tightly restricts the entry of foreign journalists into the 
Kingdom.

The Government owns and operates the television and radio 
companies.  Government censors review foreign programs and 
songs, often removing any reference to politics, religions 
other than Islam, pork or pigs, alcohol, or sexual innuendo.

There are 100,000 to 200,000 satellite receiving dishes in the 
Kingdom which provide citizens with foreign broadcasts.  The 
legal status of these devices is ambiguous.  The Government 
ordered a halt to the import of satellite dishes in 1992--at 
the request of religious leaders who objected to foreign 
programming available on satellite channels.  In March the 
Government banned the installation of dishes and supporting 
devices.  However, consumers continued to buy and install the 
dishes.

Academic freedom is restricted.  The authorities prohibit the 
study of evolution, Freud, Marx, music, and Western 
philosophy.  Some professors believe that Government and 
conservative religious informers monitor their classroom 
comments.

The Government censors all forms of public artistic 
expression.  The authorities prohibit cinemas and public 
musical or theater performances, except those that are strictly 
folkloric.

     b.  Freedom of Peaceful Assembly and Association

The Government strictly limits these freedoms.  It prohibits 
public demonstrations as a means of political expression and 
the establishment of political parties or any type of 
opposition group (see Section 3).  By its power to license 
associations, the Government ensures that groups conform to 
public policy.

Public meetings are segregated by sex.  Unless meetings are 
sponsored by diplomatic missions, foreign residents seeking to 
hold unsegregated meetings risk arrest and deportation.

The authorities monitor any large gathering of people, 
especially of women.  In January the Government closed all 
health clubs, but several months later the clubs reopened for 
male patrons only.  Health clubs for women remain closed.  The 
Government has not explained why the clubs have been closed to 
women.

In February the Mutawwa'in closed a proposed cultural program 
for Saudi and expatriate women.  The Mutawwa'in indicated that 
a public gathering featuring a fashion show and dancing was not 
an appropriate activity for women.

     c.  Freedom of Religion

Freedom of religion does not exist.  Islam is the official 
religion, and all citizens must be Muslims.  The Government 
prohibits the practice of other religions according to an 
injunction attributed to the Prophet Mohammed.  Conversion by a 
Muslim to another religion is considered apostasy.  Public 
apostasy is a crime under Shari'a law and punishable by death.  
There were no executions in 1994 for apostasy.

Islamic practice is generally limited to that of the Wahabi 
sect's interpretation of the Hanbali school of Sunni Islamic 
jurisprudence.  Practices contrary to this interpretation, such 
as visits to the graves of renowned Muslims or public prayers 
according to Shi'a Islam, are discouraged.

The Shi'a Muslim minority of 500,000 persons lives mostly in 
the Eastern Province.  They are the objects of officially 
sanctioned social and economic discrimination (see Section 5).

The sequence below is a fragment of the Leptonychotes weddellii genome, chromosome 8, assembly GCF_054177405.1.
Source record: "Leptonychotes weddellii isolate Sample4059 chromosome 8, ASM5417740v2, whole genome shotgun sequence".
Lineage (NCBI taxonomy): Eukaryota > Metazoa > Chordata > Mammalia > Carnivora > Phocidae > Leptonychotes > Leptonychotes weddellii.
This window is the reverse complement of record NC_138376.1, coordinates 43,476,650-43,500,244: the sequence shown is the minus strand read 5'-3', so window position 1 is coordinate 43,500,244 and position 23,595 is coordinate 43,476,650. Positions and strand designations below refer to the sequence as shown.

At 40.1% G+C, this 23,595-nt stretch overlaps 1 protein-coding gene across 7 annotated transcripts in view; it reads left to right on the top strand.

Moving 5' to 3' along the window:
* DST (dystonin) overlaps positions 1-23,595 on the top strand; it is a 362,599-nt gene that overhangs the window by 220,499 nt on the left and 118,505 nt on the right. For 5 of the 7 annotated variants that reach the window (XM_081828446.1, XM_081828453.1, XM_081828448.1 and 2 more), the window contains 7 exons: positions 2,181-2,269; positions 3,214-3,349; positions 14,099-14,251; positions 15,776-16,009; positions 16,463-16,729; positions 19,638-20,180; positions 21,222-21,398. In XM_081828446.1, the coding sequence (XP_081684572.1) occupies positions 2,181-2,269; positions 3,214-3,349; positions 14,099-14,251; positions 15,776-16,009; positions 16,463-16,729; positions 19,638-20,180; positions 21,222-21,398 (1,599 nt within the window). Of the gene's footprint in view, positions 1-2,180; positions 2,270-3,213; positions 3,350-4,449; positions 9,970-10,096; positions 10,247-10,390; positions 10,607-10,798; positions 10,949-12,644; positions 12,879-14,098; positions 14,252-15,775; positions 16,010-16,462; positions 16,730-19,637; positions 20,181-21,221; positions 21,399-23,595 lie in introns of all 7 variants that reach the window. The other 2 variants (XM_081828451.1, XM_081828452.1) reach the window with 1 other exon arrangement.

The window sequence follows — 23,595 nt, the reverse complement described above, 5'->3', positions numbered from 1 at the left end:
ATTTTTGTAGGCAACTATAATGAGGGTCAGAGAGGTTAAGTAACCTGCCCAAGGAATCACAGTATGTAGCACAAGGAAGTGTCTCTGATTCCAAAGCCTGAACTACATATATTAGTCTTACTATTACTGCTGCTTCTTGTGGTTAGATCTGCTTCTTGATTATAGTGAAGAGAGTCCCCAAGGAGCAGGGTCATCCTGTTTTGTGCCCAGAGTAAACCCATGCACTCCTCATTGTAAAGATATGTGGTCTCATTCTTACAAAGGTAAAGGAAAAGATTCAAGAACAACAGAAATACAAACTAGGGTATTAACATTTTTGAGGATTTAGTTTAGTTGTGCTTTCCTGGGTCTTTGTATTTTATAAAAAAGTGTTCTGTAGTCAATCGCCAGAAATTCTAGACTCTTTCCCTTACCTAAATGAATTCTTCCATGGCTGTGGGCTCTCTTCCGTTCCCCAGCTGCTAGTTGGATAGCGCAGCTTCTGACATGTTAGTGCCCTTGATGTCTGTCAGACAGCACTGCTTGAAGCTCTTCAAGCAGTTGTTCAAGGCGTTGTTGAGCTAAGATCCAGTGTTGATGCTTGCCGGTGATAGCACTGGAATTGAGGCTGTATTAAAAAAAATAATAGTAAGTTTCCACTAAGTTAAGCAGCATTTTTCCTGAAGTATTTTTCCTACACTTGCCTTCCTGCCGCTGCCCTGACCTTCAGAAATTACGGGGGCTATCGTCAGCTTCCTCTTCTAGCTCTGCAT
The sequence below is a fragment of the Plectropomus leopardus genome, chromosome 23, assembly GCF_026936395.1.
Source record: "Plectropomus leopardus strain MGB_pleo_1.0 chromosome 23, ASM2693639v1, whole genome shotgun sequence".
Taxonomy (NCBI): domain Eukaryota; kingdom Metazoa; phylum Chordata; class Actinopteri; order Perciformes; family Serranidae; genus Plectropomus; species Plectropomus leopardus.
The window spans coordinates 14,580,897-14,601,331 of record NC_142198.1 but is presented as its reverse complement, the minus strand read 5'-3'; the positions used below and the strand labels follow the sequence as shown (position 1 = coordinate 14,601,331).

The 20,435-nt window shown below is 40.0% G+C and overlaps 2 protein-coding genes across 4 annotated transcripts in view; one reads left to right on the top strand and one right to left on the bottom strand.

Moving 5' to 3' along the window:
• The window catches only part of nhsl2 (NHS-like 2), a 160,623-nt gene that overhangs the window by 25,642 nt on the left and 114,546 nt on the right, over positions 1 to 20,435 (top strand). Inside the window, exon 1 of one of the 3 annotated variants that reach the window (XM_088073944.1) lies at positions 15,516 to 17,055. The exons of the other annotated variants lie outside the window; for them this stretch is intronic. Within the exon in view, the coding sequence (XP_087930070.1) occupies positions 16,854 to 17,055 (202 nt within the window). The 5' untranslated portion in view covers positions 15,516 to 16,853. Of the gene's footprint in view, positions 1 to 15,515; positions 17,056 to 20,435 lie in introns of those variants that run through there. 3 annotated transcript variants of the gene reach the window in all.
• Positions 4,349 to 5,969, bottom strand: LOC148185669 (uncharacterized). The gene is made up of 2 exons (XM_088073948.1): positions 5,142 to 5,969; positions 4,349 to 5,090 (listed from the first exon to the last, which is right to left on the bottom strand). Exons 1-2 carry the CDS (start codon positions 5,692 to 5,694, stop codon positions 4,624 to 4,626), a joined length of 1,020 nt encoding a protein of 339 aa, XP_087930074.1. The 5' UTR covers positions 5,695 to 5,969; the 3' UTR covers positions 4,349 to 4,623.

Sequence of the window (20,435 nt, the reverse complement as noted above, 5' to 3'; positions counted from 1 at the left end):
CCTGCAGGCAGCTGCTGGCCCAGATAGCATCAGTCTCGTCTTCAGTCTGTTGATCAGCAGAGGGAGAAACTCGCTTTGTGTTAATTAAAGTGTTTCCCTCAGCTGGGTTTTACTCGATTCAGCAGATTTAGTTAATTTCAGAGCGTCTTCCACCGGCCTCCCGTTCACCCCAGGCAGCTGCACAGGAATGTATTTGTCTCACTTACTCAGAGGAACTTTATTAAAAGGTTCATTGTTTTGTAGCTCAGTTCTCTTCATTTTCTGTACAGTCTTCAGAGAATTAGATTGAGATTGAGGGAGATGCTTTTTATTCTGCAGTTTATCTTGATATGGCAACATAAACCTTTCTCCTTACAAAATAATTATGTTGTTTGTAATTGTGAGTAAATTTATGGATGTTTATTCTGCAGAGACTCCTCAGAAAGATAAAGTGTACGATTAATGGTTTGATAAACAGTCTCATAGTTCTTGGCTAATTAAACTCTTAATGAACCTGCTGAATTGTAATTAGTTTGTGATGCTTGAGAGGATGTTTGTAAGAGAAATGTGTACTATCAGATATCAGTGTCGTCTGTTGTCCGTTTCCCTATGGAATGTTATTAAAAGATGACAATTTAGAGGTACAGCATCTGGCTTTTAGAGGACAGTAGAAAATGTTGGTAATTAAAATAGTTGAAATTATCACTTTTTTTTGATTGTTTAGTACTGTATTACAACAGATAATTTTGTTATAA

Prior to 1990, the Government prohibited Shi'ite public 
processions during the Islamic month of Muharram and restricted 
other processions and congregations to designated areas in the 
major Shi'ite cities.  Since 1990, the authorities have 
permitted marches on the Shi'a holiday of Ashura, provided the 
marchers do not display banners or engage in 
self-flagellation.  Only 1 of the 60 members of the Majlis 
Ash-Shura is a Shi'a.

The Government seldom permits private construction of Shi'ite 
mosques, and the Shi'a have refused government offers to build 
state-supported mosques, because Shi'ite motifs would be 
prohibited in them.

The Government does not permit public or private non-Muslim 
religious activities.  Persons wearing religious symbols of any 
kind in public risk confrontation with the Mutawwa'in.  The 
general prohibition against religious symbols applies also to 
Muslims.  A Muslim wearing a Koranic necklace in public would 
be admonished.  Non-Muslim worshippers risk arrest and 
deportation for engaging in any religious activity that 
attracts official attention.

     d.  Freedom of Movement Within the Country, Foreign 
         Travel, Emigration, and Repatriation

The Government restricts the travel of Saudi and non-Saudi 
women.  Women must obtain written permission from their closest 
male relative before the authorities will allow them to board 
public transportation between different parts of the country or 
travel abroad (see Section 5).  Males may travel anywhere 
within the country.

The Government requires foreign residents to carry 
identification cards.  It does not permit foreigners to travel 
outside the city of their employment or change their workplace 
without their sponsor's permission.  Foreign residents who 
travel in the Kingdom are often asked by the authorities to 
show they possess letters of permission from their employers.

Foreign workers must also obtain permission from their sponsors 
to travel abroad.  Sponsors generally retain possession of the 
workers' passports.  If sponsors are involved in a commercial 
or labor dispute with foreign employees, they may ask the 
authorities to prohibit the employees from departing the 
country until the dispute is resolved.  Some sponsors use this 
pressure tactic to resolve disputes in their favor--or to have 
foreign employees deported.